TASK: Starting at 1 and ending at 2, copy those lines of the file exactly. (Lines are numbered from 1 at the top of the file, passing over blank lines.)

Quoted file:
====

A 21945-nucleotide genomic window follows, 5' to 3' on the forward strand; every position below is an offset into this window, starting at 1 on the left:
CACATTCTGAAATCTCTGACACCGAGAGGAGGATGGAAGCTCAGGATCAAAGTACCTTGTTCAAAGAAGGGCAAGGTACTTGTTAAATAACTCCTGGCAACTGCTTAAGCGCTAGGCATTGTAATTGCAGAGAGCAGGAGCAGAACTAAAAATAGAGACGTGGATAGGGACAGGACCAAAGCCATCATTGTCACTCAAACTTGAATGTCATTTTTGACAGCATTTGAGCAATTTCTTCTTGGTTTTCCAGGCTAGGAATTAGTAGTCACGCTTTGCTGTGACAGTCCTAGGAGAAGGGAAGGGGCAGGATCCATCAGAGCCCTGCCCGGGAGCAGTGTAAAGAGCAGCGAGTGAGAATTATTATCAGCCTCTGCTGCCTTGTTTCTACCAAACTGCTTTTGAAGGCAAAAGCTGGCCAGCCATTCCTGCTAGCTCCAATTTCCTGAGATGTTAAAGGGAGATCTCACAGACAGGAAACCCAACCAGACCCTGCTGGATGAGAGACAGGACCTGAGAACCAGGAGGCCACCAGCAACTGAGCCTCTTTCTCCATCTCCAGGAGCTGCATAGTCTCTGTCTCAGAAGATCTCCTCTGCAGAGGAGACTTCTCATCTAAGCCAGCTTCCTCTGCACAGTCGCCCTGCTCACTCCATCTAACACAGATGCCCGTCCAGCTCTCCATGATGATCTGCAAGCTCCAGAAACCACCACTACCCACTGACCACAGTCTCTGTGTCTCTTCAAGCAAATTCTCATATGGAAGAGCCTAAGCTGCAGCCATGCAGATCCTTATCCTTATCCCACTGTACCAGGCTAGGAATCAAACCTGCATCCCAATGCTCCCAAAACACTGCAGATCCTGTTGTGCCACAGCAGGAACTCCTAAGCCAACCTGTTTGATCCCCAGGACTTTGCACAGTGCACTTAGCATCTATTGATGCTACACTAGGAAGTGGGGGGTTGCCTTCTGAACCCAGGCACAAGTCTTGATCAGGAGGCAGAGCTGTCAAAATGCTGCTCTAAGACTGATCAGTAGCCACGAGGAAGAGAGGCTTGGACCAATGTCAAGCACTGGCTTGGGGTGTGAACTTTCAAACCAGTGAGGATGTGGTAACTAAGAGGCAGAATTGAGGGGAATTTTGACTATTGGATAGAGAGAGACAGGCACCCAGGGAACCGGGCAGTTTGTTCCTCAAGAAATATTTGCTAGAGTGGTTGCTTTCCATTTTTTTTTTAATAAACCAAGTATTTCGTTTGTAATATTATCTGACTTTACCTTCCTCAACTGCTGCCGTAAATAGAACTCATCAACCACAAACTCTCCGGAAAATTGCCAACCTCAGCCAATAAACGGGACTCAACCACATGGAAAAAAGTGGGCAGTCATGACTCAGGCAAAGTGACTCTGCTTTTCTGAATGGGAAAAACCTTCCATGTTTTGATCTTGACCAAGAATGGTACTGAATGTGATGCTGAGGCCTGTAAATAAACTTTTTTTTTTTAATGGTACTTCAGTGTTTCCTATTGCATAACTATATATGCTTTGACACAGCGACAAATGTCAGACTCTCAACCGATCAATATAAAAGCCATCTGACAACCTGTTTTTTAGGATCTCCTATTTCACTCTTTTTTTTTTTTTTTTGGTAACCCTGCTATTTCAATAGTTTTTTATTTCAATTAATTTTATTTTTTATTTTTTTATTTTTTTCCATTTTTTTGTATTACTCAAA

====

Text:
A 21945-nucleotide genomic window follows, 5' to 3' on the forward strand; every position below is an offset into this window, starting at 1 on the left:
CACATTCTGAAATCTCTGACACCGAGAGGAGGATGGAAGCTCAGGATCAAAGTACCTTGTTCAAAGAAGGGCAAGGTACTTGTTAAATAACTCCTGGCAACTGCTTAAGCGCTAGGCATTGTAATTGCAGAGAGCAGGAGCAGAACTAAAAATAGAGACGTGGATAGGGACAGGACCAAAGCCATCATTGTCACTCAAACTTGAATGTCATTTTTGACAGCATTTGAGCAATTTCTTCTTGGTTTTCCAGGCTAGGAATTAGTAGTCACGCTTTGCTGTGACAGTCCTAGGAGAAGGGAAGGGGCAGGATCCATCAGAGCCCTGCCCGGGAGCAGTGTAAAGAGCAGCGAGTGAGAATTATTATCAGCCTCTGCTGCCTTGTTTCTACCAAACTGCTTTTGAAGGCAAAAGCTGGCCAGCCATTCCTGCTAGCTCCAATTTCCTGAGATGTTAAAGGGAGATCTCACAGACAGGAAACCCAACCAGACCCTGCTGGATGAGAGACAGGACCTGAGAACCAGGAGGCCACCAGCAACTGAGCCTCTTTCTCCATCTCCAGGAGCTGCATAGTCTCTGTCTCAGAAGATCTCCTCTGCAGAGGAGACTTCTCATCTAAGCCAGCTTCCTCTGCACAGTCGCCCTGCTCACTCCATCTAACACAGATGCCCGTCCAGCTCTCCATGATGATCTGCAAGCTCCAGAAACCACCACTACCCACTGACCACAGTCTCTGTGTCTCTTCAAGCAAATTCTCATATGGAAGAGCCTAAGCTGCAGCCATGCAGATCCTTATCCTTATCCCACTGTACCAGGCTAGGAATCAAACCTGCATCCCAATGCTCCCAAAACACTGCAGATCCTGTTGTGCCACAGCAGGAACTCCTAAGCCAACCTGTTTGATCCCCAGGACTTTGCACAGTGCACTTAGCATCTATTGATGCTACACTAGGAAGTGGGGGGTTGCCTTCTGAACCCAGGCACAAGTCTTGATCAGGAGGCAGAGCTGTCAAAATGCTGCTCTAAGACTGATCAGTAGCCACGAGGAAGAGAGGCTTGGACCAATGTCAAGCACTGGCTTGGGGTGTGAACTTTCAAACCAGTGAGGATGTGGTAACTAAGAGGCAGAATTGAGGGGAATTTTGACTATTGGATAGAGAGAGACAGGCACCCAGGGAACCGGGCAGTTTGTTCCTCAAGAAATATTTGCTAGAGTGGTTGCTTTCCATTTTTTTTTTAATAAACCAAGTATTTCGTTTGTAATATTATCTGACTTTACCTTCCTCAACTGCTGCCGTAAATAGAACTCATCAACCACAAACTCTCCGGAAAATTGCCAACCTCAGCCAATAAACGGGACTCAACCACATGGAAAAAAGTGGGCAGTCATGACTCAGGCAAAGTGACTCTGCTTTTCTGAATGGGAAAAACCTTCCATGTTTTGATCTTGACCAAGAATGGTACTGAATGTGATGCTGAGGCCTGTAAATAAACTTTTTTTTTTTAATGGTACTTCAGTGTTTCCTATTGCATAACTATATATGCTTTGACACAGCGACAAATGTCAGACTCTCAACCGATCAATATAAAAGCCATCTGACAACCTGTTTTTTAGGATCTCCTATTTCACTCTTTTTTTTTTTTTTTTGGTAACCCTGCTATTTCAATAGTTTTTTATTTCAATTAATTTTATTTTTTATTTTTTTATTTTTTTCCATTTTTTTGTATTACTCAAA